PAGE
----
The Plain Dealer, Zachary Lewis | January 29, 2015
Pilobolus set to share unique creative vision and methods with DanceCleveland audience
CLEVELAND, Ohio Never mind that he directs Pilobolus, one of the most successful modern-dance companies in history. Robby Barnett simply doesn't care for dance all that much.
So little do he and his troupe, en route to Playhouse Square Saturday on the DanceCleveland series, have in common with others, so unusual are their methods and output, Barnett doesn't even follow dance at large.
"For me," he said from his home in rural Vermont, "it's only about the psychological engagement. The medium itself is just something I fell into."
There's a method to what may sound like madness in that statement, and a fortuitous use of the phrase "fell into." For what has set Pilobolus apart since 1971 is the way it creates new work: without choreographers (usually), through play and the exploration of physical ideas.
Where most troupes fulfill or re-create the vision of a single artist, Pilobolus operates collaboratively, sometimes partnering with figures from other disciplines. What's more, the dances it produces tend to rest not on messages or stories but on fresh means of interacting and athletic feats.
"We're simply interested in the ways people touch each other," Barnett explained. "Our work is a manifestation of a social process. It comes from being in each other's arms."
Just how well this works will soon be abundantly clear. When the company, founded by Dartmouth College gymnasts, arrives here Saturday, it will do so bearing a program reflecting all sides of its distinctive personality.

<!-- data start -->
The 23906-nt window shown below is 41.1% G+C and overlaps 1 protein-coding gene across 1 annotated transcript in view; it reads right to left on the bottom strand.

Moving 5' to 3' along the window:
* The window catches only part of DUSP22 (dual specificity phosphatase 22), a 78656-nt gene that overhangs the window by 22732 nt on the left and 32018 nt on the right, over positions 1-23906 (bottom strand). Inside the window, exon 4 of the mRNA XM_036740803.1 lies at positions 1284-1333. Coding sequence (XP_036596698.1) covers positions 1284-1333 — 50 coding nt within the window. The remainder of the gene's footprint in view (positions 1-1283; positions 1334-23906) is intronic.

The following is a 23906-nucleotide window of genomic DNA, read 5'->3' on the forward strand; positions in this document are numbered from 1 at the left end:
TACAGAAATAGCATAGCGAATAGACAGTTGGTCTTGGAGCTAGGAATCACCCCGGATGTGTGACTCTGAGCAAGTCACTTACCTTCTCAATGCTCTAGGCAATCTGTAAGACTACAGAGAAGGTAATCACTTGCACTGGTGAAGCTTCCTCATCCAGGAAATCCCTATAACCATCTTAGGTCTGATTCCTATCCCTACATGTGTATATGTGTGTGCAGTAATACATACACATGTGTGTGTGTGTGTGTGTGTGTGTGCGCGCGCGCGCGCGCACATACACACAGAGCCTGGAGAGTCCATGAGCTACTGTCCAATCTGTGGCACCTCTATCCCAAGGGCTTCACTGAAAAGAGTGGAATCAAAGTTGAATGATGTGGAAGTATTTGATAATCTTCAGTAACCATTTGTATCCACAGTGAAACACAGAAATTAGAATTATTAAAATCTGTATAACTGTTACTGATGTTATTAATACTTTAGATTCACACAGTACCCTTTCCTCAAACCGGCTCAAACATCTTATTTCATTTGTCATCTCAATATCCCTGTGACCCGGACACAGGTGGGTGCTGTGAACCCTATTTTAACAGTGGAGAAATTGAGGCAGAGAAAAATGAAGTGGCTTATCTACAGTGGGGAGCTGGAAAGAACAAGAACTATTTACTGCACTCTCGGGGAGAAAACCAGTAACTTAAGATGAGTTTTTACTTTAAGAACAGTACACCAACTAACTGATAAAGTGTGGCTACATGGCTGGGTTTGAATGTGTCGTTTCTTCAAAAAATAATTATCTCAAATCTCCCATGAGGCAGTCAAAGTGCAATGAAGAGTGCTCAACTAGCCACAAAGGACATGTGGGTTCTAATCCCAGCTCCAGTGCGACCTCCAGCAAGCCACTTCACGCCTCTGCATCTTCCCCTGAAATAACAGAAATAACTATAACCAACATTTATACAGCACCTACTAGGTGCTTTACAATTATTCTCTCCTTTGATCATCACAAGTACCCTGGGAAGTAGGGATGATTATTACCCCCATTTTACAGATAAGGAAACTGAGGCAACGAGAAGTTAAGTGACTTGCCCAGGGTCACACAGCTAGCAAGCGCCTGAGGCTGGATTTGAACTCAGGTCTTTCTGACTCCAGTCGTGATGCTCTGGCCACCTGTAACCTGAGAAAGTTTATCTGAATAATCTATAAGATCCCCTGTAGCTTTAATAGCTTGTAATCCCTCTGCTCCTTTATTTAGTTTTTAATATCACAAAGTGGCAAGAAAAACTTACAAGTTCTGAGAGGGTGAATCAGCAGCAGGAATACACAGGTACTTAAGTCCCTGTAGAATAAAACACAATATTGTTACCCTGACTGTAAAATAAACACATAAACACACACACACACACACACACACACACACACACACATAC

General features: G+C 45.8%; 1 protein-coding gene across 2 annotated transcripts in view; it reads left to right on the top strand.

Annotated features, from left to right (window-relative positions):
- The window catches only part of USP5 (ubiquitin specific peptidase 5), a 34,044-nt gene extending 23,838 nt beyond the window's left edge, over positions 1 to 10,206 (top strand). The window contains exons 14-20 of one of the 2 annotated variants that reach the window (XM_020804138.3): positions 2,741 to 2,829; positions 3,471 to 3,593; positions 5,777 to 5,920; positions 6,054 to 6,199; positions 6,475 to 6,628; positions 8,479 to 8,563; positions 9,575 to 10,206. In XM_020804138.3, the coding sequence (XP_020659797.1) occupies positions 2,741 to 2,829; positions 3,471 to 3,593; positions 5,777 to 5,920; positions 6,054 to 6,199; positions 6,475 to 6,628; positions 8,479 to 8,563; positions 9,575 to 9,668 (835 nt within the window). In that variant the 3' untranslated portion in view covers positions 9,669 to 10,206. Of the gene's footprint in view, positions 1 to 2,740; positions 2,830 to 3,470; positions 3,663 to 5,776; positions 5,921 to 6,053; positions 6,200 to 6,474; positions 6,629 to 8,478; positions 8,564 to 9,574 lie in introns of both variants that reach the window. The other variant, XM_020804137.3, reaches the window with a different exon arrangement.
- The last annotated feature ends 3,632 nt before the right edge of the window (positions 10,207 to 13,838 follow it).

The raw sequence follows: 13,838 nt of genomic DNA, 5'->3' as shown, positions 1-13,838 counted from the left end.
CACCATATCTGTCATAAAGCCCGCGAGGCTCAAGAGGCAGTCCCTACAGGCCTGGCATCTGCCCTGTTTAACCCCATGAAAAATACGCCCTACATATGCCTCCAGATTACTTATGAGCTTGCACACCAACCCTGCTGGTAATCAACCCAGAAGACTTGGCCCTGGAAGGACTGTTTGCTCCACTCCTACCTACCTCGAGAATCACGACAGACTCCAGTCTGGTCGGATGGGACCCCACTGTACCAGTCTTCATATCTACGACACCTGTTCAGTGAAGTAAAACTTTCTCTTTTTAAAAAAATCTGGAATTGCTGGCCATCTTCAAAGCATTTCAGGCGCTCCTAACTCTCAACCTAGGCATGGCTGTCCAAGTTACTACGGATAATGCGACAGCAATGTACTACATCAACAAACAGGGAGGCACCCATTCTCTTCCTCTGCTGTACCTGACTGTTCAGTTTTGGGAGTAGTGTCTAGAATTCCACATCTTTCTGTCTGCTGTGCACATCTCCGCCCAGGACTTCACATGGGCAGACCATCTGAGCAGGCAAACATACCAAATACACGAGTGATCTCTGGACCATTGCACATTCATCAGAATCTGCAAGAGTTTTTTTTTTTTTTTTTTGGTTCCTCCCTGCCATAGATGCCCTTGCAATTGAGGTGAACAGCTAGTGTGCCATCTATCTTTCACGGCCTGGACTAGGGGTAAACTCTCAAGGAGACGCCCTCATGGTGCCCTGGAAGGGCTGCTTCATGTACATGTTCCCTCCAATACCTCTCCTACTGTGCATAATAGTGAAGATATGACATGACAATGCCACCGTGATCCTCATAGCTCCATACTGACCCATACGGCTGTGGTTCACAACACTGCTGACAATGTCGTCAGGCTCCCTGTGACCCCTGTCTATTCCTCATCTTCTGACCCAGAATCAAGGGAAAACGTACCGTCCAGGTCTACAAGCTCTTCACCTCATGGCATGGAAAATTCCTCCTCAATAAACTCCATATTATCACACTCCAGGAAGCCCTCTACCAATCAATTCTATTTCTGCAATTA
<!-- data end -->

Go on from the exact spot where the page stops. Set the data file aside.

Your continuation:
"On the Nature of Things," for instance, is pure Pilobolus, a flesh-and-blood paean to ancient sculpture, performed on a narrow column. Similarly, "Sweet Purgatory" deploys dancers in both active and passive roles to evoke a feeling of suspended time and space.
What comes of Pilobolus welcoming others into the mix will be evident in two works, "All Is Not Lost" and "The Inconsistent Pedaler." The former, a video collaboration with rock band OK Go, imagines dance as viewed through a kaleidoscope, while the latter, created with author Etgar Keret and filmmaker Shira Geffen, strives for that rarest of dance virtues: humor.
Rarer still is the opportunity presented by the fifth and final piece on the program, "Untitled 2015," a work in progress slated for premiere later this year. Through that, patrons may witness the troupe's creative process in action.
Whether or not the piece endures remains to be seen. One thing's for certain, however, even at this early stage: It already has at least a few fans.
Barnett may not bother keeping up with the Joneses, but he's avidly interested in what his own dancers think. In fact, they're his most reliable critics. When they're satisfied with a new piece, he knows it's ready for the world.
"By working as a group, we're our own audience," Barnett said. "Because we have to like what we're doing, we know we're always starting with things that are fundamentally interesting."